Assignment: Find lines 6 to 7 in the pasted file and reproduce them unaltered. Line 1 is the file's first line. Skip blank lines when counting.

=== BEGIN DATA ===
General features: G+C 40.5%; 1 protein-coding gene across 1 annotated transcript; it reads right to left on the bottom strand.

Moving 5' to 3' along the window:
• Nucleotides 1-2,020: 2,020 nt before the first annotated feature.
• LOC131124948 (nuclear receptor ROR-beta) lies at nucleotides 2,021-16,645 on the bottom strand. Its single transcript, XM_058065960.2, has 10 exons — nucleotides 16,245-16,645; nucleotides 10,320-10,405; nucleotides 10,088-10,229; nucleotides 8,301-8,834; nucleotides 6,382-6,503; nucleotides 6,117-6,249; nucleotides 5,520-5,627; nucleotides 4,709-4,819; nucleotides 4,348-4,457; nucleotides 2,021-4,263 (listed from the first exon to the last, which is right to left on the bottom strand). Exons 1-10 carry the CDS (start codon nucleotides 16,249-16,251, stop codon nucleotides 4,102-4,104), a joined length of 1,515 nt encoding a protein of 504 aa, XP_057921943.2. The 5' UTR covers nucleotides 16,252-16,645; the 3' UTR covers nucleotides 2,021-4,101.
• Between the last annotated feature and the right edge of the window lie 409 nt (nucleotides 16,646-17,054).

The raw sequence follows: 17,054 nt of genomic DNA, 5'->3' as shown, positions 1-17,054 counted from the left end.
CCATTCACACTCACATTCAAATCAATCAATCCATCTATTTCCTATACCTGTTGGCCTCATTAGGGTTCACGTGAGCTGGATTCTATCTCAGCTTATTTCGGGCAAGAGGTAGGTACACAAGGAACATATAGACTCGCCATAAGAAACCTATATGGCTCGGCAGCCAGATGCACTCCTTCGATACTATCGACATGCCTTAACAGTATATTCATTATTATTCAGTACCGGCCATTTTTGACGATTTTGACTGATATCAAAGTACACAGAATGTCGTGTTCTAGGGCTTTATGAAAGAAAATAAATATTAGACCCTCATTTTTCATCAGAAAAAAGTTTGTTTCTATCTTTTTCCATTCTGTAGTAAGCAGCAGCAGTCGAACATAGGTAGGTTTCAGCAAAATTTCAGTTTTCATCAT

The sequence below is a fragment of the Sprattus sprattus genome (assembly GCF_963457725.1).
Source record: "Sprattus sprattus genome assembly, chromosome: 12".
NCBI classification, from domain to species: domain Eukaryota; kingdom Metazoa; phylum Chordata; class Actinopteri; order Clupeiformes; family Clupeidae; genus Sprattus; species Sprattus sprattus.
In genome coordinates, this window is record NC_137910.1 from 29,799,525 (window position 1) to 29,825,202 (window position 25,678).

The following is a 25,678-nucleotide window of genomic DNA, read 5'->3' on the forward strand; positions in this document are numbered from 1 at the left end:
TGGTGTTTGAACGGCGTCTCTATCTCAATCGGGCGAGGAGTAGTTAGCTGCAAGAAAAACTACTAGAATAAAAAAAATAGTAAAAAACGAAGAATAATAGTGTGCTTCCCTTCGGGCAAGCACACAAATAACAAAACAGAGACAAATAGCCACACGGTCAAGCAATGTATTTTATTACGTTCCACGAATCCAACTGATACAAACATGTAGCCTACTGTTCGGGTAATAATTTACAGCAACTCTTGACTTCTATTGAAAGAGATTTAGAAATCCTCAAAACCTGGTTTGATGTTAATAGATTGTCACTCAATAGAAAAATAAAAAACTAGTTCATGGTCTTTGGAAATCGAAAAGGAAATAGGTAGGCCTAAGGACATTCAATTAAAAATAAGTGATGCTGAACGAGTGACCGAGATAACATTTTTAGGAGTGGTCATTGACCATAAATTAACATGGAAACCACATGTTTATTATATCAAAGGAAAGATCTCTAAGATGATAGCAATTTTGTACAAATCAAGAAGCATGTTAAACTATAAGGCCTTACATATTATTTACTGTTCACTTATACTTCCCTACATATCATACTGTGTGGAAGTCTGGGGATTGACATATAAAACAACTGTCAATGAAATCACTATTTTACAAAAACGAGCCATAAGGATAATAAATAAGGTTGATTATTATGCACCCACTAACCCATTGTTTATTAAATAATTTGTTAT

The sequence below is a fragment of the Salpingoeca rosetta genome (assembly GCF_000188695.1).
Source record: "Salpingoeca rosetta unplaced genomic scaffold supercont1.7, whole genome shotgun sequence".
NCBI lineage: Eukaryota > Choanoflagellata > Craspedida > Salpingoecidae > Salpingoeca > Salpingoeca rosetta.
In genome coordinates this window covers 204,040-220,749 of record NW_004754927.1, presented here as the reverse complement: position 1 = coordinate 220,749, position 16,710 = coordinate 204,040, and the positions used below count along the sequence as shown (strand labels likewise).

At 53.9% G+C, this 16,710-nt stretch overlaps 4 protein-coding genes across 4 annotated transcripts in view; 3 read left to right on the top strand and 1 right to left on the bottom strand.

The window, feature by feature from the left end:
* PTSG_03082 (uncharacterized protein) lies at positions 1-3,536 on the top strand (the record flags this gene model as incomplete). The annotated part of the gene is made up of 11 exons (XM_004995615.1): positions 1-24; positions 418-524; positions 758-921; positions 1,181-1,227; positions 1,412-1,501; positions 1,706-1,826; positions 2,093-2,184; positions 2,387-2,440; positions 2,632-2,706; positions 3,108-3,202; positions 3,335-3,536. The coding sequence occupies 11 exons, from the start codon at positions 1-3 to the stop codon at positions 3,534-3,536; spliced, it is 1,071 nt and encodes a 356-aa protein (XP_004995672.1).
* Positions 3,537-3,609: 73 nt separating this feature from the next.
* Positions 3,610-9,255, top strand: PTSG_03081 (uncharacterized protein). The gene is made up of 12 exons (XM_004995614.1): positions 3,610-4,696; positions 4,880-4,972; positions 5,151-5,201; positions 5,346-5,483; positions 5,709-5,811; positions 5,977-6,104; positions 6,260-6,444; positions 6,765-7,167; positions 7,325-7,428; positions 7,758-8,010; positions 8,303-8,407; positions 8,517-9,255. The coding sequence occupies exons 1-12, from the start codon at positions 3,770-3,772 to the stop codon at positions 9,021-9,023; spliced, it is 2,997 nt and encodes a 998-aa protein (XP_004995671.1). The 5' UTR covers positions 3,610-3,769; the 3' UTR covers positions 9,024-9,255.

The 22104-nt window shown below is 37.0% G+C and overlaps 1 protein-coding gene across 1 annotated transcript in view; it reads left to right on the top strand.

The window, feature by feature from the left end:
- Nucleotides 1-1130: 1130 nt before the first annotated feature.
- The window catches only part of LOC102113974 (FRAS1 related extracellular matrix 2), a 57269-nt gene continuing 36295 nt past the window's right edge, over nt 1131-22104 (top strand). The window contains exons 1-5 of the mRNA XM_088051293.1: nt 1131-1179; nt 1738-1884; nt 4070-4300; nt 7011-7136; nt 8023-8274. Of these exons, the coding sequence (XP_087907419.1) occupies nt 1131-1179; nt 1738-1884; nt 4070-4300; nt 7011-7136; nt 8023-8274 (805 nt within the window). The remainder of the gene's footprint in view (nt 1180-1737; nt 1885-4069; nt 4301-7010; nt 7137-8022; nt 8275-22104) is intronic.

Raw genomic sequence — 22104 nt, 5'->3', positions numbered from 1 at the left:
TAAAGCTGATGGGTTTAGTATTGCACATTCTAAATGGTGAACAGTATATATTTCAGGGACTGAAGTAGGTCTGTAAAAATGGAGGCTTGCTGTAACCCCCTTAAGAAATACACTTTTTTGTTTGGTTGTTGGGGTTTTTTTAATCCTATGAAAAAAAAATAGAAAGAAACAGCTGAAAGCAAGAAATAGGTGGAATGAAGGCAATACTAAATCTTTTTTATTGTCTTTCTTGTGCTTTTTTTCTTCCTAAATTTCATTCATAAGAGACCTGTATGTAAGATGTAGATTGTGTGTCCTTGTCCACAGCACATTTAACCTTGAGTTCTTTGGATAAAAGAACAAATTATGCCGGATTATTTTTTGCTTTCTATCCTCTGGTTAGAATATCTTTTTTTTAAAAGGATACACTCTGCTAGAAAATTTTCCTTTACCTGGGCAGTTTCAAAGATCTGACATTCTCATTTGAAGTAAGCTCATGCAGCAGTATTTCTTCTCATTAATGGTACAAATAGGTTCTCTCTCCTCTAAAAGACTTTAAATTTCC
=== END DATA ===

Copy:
The raw sequence follows: 17,054 nt of genomic DNA, 5'->3' as shown, positions 1-17,054 counted from the left end.
CCATTCACACTCACATTCAAATCAATCAATCCATCTATTTCCTATACCTGTTGGCCTCATTAGGGTTCACGTGAGCTGGATTCTATCTCAGCTTATTTCGGGCAAGAGGTAGGTACACAAGGAACATATAGACTCGCCATAAGAAACCTATATGGCTCGGCAGCCAGATGCACTCCTTCGATACTATCGACATGCCTTAACAGTATATTCATTATTATTCAGTACCGGCCATTTTTGACGATTTTGACTGATATCAAAGTACACAGAATGTCGTGTTCTAGGGCTTTATGAAAGAAAATAAATATTAGACCCTCATTTTTCATCAGAAAAAAGTTTGTTTCTATCTTTTTCCATTCTGTAGTAAGCAGCAGCAGTCGAACATAGGTAGGTTTCAGCAAAATTTCAGTTTTCATCAT